Insure What’s Behind the Door: Shocking ‘Nightmare Tenants Slum Landlords’

Insure What’s Behind the Door: Shocking ‘Nightmare Tenants Slum Landlords’

8:55 AM, 22nd July 2019, About 3 years ago 2

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I think viewers of this week’s episode of ‘Nightmare Tenants Slum Landlords’ will find it hard to believe that the damage to a property in Cardiff was caused by just one person.

Of course, the show highlights some of the more extreme cases of bad landlord and tenant behaviour, but it is also a stark reminder that this can happen to anyone.  If you don’t have landlord insurance specifically covering Malicious Damage, or the skills to repair the damage yourself like builders Stuart and Steve in this week’s case, the outcome could be even more costly and distressing.

Earlier in the year my team received a call from Stuart Haines. Stuart and his best friend Steve are seasoned landlords with a combined portfolio of 30 properties. As builders who have worked together for 15 years, they have renovated and let many properties, but never had they experienced anything like this…and in all honesty, it even shocked me.

Stuart and Steve let one of their properties in Cardiff, but after 4 months they stopped receiving rent.  With the tenant subsequently denying them access to carry out necessary maintenance, they called on us at Landlord Action to help. Getting possession of the property seemed easy in comparison to what we were faced with when we entered the property.

There wasn’t a single room in the property that hadn’t been vandalised. Not only were there belongings everywhere, anything and everything that once made up this property had been damaged, including a shattered sink, broken tiles, hammer holes in the walls, doors hanging off, cigarette burns all over the floor and graffiti writing throughout the property. There were also pigeon feathers everywhere in the property. The pictures speak for themselves and viewers will see the full extent on tonight’s show – watch my face!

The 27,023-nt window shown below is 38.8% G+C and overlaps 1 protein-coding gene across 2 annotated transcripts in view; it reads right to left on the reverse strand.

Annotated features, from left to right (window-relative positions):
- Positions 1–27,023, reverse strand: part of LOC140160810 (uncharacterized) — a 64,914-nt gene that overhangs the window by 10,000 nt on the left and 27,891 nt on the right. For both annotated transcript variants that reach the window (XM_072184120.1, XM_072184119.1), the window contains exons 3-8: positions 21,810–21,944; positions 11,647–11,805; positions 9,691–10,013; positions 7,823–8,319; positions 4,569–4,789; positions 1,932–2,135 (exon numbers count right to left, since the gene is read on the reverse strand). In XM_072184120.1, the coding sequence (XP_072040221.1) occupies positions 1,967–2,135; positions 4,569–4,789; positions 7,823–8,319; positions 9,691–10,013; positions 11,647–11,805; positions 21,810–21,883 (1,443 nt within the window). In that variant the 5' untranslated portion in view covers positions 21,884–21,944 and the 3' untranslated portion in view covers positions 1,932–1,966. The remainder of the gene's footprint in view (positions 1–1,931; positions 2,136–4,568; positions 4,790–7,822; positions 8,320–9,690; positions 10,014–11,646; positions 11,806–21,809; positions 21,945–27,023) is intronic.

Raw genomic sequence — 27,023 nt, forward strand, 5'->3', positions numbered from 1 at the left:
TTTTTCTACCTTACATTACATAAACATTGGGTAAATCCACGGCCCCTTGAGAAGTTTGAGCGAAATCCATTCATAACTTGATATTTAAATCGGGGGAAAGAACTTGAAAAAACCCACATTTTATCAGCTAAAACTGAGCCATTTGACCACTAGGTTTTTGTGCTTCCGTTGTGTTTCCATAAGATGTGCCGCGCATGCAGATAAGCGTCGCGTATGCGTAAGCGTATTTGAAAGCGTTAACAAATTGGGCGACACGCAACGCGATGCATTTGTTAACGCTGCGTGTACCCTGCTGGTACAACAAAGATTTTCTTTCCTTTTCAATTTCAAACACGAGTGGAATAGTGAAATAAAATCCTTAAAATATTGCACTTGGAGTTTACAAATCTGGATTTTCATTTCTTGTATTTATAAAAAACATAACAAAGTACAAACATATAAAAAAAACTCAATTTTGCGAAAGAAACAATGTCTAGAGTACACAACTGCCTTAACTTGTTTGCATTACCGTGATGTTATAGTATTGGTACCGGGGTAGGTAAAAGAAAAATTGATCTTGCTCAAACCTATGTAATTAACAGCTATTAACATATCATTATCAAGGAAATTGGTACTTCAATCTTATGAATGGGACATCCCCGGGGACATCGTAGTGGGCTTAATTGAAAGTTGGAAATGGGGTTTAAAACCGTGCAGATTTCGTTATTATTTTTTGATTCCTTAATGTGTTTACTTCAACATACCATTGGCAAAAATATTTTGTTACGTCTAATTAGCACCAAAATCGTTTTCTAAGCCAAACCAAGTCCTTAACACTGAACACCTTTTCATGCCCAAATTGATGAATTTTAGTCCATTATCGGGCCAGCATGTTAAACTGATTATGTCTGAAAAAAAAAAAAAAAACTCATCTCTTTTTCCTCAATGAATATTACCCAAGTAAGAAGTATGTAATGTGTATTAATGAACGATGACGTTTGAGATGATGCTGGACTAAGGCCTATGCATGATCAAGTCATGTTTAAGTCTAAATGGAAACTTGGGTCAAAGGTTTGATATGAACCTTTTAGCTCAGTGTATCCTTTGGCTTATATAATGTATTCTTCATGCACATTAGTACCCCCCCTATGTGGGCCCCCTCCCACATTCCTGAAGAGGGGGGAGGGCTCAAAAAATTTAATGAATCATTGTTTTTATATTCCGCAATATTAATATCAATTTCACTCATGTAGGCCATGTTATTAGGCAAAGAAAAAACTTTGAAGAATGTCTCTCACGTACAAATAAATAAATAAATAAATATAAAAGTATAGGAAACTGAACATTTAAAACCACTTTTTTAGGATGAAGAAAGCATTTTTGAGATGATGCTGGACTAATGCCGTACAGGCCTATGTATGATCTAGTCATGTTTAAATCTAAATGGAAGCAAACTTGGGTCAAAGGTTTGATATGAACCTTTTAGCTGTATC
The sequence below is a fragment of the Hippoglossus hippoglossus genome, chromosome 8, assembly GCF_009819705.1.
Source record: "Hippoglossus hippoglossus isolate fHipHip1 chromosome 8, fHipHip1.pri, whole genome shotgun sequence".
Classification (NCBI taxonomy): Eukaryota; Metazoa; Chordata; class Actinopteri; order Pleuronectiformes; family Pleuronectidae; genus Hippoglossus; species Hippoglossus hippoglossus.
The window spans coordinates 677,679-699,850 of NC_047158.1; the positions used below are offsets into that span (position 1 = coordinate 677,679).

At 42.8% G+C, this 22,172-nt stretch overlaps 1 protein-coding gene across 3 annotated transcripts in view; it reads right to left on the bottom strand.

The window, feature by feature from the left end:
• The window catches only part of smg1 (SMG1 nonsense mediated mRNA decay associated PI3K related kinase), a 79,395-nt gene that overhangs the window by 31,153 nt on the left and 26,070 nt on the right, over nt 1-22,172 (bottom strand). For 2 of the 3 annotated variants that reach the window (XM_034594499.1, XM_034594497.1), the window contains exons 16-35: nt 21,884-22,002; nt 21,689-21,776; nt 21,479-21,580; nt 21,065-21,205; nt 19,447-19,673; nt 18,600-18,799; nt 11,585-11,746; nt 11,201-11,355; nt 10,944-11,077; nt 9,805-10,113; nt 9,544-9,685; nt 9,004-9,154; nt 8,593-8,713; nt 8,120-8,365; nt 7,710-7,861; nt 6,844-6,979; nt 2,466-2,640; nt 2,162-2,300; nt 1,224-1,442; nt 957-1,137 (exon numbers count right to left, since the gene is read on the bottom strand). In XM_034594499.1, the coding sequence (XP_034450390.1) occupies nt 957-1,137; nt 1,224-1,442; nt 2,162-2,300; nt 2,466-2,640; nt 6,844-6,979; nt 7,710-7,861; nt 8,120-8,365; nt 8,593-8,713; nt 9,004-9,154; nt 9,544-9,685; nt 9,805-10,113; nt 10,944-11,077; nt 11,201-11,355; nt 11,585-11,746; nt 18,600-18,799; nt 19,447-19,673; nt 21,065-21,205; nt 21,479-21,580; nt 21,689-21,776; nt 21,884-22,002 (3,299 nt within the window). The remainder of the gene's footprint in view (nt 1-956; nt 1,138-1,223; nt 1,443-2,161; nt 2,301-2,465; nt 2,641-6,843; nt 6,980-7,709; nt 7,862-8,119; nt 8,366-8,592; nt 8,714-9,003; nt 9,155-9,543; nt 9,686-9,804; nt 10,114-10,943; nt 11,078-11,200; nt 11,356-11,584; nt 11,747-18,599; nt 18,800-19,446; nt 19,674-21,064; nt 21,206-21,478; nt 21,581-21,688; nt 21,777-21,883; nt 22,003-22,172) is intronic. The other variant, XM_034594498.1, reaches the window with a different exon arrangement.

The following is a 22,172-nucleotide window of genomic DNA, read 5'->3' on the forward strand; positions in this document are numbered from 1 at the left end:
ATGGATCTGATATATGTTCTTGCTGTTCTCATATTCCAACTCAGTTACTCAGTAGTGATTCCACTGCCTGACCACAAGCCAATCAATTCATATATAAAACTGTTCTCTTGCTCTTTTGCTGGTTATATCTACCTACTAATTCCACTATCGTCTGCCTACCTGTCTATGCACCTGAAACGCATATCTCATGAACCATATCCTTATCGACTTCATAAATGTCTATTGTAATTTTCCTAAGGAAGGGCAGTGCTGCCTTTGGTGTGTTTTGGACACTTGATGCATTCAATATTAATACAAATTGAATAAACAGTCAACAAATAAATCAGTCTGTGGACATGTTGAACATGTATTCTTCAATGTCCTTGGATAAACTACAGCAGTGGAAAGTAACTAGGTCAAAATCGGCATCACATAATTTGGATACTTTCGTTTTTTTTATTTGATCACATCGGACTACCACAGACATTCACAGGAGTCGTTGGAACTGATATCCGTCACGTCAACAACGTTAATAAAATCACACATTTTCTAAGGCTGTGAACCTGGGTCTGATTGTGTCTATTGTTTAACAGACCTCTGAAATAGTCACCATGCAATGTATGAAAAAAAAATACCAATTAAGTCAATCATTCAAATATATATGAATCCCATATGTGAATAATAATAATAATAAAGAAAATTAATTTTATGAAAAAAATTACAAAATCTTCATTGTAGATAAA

The costs faced by Stuart and Steve totalled more than £25,000, made up of £5,000 rent arrears, £2,000 in court fees and £20,000 to repair and refurbish the property.

Although the pair are in a more fortunate position than most since they have the skills to put the property back together, they feel let down by the system which allowed a vulnerable tenant with mental health issues to reside in their property.

Steve said “We are in a fortunate enough position that we have a property portfolio to buffer some of the expense we have incurred and since we are builders, the condition of the flat does not put us off. However, I believe for many an experience such as this would break them mentally and financially. Direct payments from the council stopped because the tenant failed to fill out the correct paperwork, but we are at a loss as to why we as landlords were penalised when we continued to house the tenant.”

In contrast, our second case on this week’s show sees a seemingly professional tenant turn out to be a nightmare for Jean Pierre Barakat and his wife after a series of broken promises.

Jean Pierre has a property in Finchley, North London. Having given up a career as a photographer to take care of his disabled on, Jean relies on his income as a landlord to live. He let it to a privately educated individual who worked in the city and was confident that the tenant had the means to cover the rent.

As it turned out, the tenant could afford the rent, but instead was using the money (totalling £7,000-£8,000 arrears) to set up his own business.  By complete coincidence, the tenant used to work for an old friend of mine, and after a long conversation between just him and I, he agreed to leave. Unfortunately, the relationship between the landlord and tenant had reached the point of no return resulting in threatening behaviour following an encounter at the property.

Watch Nightmare Tenants Slum Landlords on Channel 5, Monday at 9pm to find out what happens.

Contact Landlord Action

Specialists in tenant eviction and debt collection. Regulated by The Law Society.


Tim Rogers

13:15 PM, 22nd July 2019, About 3 years ago

Hi Paul,
In one of the more recent programs there were situations where the landlord decided / considered paying tenants to leave. As was clear in one instance the tenant was deliberately pushing for this as a revenue source. Irrespective of the accrued arrears and costs.
In your experience, how common is this now?
With the possibility of the restructure of S8, (due to the demise of S21), is there a constructive recommendation that could be made to block such actions?

Kind regards, T

Mick Roberts

15:37 PM, 26th July 2019, About 3 years ago

Excuse my delay, behind with emails as usual.

Here's some of mine I save for quick showing, when people say Tenant don't wreck houses. They are right, just some do: Tenants from Hell Bulwell. Tenants from Hell Bestwood Park Tenants from Hell Top Valley Nov 2010 Tenants from Hell May 12th 2010. Tenants from Hell May 10th 2010.

The rest are on

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